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Four weeks have passed since the Niigata-Chuetsu Earthquake struck. The good news is that reconstruction is making progress. Schools in the disaster zone have resumed classes, the Kan-etsu Expressway has reopened to traffic, and the region’s well-known sake breweries have started shipping again. The bad news is that, amid the continuing aftershocks, there are still more than 10,000 people living in evacuation shelters.

According to the Niigata Local Meteorological Observatory, the first of Niigata’s heavy snowfalls usually comes in late November. Indeed, winter is just around the corner. But construction work for temporary housing reportedly is not progressing as fast as expected.

In addition to building temporary housing, local governments have decided to provide adjacent day-care facilities so that elderly people can have access to bathing and meal services. They are also taking steps to maintain predisaster communities by having villagers close together in the temporary housing. In this respect, they are learning from the experience of the Great Hanshin-Awaji Earthquake in 1995, when there were cases of elderly people suffering lonely deaths in the temporary housing because they were isolated from their communities.

The temporary housing built in the wake of the Great Hanshin-Awaji Earthquake was used for five years. Ideally people should spend as little time as possible in temporary housing, but stays might have to be prolonged for many victims. Therefore, a safe, robust living environment must be built.

To help finance the reconstruction of damaged houses, measures have already been taken on the basis of a law for disaster assistance and a law to restore normal life for affected residents. The government and Niigata Prefecture have announced that they will respond in a generous manner, applying these laws flexibly and adding extra assistance. The latter law was enacted after the Great Hanshin-Awaji Earthquake, and a revision went into effect in April that raised the maximum amount of assistance to 3 million yen per victim. However, the use of this assistance is limited to the dismantlement and removal of housing that has been completely or substantially destroyed, land readjustment and the procurement of household effects.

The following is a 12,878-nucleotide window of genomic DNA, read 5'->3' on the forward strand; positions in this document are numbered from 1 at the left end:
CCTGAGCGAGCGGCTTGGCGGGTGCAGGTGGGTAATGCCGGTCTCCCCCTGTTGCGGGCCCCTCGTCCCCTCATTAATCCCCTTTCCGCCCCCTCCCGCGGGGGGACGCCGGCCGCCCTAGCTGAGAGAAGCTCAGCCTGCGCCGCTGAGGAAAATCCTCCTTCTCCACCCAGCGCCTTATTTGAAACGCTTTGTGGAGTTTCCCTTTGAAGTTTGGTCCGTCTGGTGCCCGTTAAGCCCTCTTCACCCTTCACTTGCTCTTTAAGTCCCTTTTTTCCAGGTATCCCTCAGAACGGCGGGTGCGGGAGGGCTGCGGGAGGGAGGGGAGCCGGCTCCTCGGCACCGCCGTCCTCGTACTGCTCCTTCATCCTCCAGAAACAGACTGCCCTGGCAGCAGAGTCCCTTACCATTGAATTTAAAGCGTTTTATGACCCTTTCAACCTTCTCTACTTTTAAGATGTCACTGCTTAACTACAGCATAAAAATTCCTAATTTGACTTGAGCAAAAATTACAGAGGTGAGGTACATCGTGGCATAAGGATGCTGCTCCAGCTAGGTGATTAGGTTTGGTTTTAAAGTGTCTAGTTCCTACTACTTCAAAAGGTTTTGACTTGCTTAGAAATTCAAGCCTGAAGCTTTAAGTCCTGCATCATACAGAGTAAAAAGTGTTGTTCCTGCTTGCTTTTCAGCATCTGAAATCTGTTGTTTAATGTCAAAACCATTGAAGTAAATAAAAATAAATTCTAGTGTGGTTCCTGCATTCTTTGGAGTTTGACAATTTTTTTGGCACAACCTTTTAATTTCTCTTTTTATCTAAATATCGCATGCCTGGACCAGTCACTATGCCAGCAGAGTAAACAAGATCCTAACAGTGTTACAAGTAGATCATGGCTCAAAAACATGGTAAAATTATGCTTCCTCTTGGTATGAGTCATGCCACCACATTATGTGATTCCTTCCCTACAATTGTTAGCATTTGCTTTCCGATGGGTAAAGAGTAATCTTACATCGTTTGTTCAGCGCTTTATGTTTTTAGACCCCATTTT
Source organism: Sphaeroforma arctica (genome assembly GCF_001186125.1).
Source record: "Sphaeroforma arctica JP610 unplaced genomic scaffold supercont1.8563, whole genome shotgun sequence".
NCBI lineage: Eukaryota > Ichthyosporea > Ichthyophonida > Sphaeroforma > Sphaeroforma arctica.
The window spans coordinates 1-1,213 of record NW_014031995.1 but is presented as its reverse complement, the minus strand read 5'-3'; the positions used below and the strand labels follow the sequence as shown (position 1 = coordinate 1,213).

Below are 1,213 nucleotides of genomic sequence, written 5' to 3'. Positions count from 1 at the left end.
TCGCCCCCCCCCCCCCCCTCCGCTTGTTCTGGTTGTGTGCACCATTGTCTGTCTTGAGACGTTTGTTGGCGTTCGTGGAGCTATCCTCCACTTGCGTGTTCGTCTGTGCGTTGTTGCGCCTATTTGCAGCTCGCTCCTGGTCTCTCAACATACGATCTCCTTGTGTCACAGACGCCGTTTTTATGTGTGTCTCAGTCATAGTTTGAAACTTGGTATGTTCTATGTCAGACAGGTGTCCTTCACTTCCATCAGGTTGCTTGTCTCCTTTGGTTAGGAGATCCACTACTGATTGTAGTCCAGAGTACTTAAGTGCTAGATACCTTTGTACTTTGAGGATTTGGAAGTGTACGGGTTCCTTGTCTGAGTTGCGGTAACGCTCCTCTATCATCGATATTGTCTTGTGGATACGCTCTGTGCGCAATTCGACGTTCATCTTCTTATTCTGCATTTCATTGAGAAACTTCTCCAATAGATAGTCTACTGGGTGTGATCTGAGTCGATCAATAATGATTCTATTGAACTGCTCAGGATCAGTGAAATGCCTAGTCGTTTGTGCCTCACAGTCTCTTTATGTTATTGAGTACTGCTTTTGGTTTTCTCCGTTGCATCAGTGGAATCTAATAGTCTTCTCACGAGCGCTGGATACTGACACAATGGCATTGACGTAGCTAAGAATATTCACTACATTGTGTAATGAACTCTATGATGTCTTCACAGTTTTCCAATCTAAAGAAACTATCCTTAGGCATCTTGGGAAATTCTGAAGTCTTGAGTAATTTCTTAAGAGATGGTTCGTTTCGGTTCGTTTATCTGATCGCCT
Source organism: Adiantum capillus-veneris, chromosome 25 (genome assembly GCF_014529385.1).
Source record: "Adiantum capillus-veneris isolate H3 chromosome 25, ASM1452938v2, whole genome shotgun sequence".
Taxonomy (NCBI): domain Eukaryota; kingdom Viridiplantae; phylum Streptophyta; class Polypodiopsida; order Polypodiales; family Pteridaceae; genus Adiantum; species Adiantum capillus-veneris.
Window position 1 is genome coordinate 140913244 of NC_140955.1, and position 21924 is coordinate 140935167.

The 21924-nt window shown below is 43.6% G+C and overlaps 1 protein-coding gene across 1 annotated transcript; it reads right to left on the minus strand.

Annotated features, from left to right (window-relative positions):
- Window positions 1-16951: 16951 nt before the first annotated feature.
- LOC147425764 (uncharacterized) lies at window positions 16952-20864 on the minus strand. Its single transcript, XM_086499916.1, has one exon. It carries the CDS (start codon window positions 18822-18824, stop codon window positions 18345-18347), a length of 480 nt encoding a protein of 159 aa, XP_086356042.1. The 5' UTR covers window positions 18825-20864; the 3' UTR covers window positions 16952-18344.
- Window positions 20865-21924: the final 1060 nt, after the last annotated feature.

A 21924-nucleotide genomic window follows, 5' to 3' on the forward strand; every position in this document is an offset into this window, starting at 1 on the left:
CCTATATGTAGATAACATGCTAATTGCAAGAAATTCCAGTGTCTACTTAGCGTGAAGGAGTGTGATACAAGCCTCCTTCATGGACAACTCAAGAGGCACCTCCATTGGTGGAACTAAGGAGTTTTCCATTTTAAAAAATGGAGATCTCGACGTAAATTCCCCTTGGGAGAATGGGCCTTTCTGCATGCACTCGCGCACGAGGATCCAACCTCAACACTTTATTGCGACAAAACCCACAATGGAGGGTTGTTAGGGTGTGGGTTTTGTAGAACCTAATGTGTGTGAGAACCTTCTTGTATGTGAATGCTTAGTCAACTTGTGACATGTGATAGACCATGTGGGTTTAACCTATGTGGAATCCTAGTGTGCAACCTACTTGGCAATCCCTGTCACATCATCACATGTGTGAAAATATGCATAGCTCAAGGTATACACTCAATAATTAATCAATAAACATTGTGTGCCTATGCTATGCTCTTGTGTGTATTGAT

After the Niigata-Chuetsu Earthquake the opposition parties submitted a revision of the law to the extraordinary session of the Diet that calls for expanding the application of the assistance to include construction, purchase and repair expenses. The National Association of National Governors has also urgently called for a similar revision. Although only half a year has passed since the last amendment to the law, the Diet should put priority on assistance to the victims and finish debates on this newly proposed revision as quickly as possible.

This time, learning from the experience of the Great Hanshin-Awaji Earthquake, many local governments around the country have provided assistance to Niigata’s victims. As well as support from prefectures with which Niigata Prefecture had concluded mutual disaster-support agreements — Hokkaido, the Tohoku region, Gunma, Nagano, Toyama, and Ishikawa — material and personnel assistance also have come from areas with which Niigata did not have such an agreement.

Immediately after the first temblor struck, medical teams and emergency fire-fighting and rescue units, which had been set up after the Great Hanshin-Awaji Earthquake, raced to the scene from around the country. Danger surveys were virtually completed early this month. At present staff, nurses, mental-care counselors, and other specialists are busy issuing disaster-victim certificates, managing evacuation facilities, assessing damage, collecting garbage, restoring sewerage systems and otherwise assisting victims. Garbage trucks and mobile libraries have arrived from other locales as well.

Nerima Ward in Tokyo dispatched staff in response to a request from Kawaguchi-machi, where the earthquake measured a maximum 7 on the Japanese intensity scale. Kawaguchi-machi and Nerima Ward do not have a disaster-support agreement but the two municipalities have shared a lively exchange relationship since Kawaguchi-machi began exhibiting its vegetables and other specialties at Nerima’s festival about 10 years ago. Nearly 30 staff members from Nerima are assisting in the management of an evacuation facility and the issue of a public-relations newspaper. Nerima also sent six garbage trucks to collect resource-rich trash and bring it back to Nerima for processing.

The end of the year is a busy time for all municipalities, but we hope that local governments will continue to dispatch specialists, equipment and materials to Niigata in response to the disaster zone’s needs, which will continue to change as reconstruction progresses.

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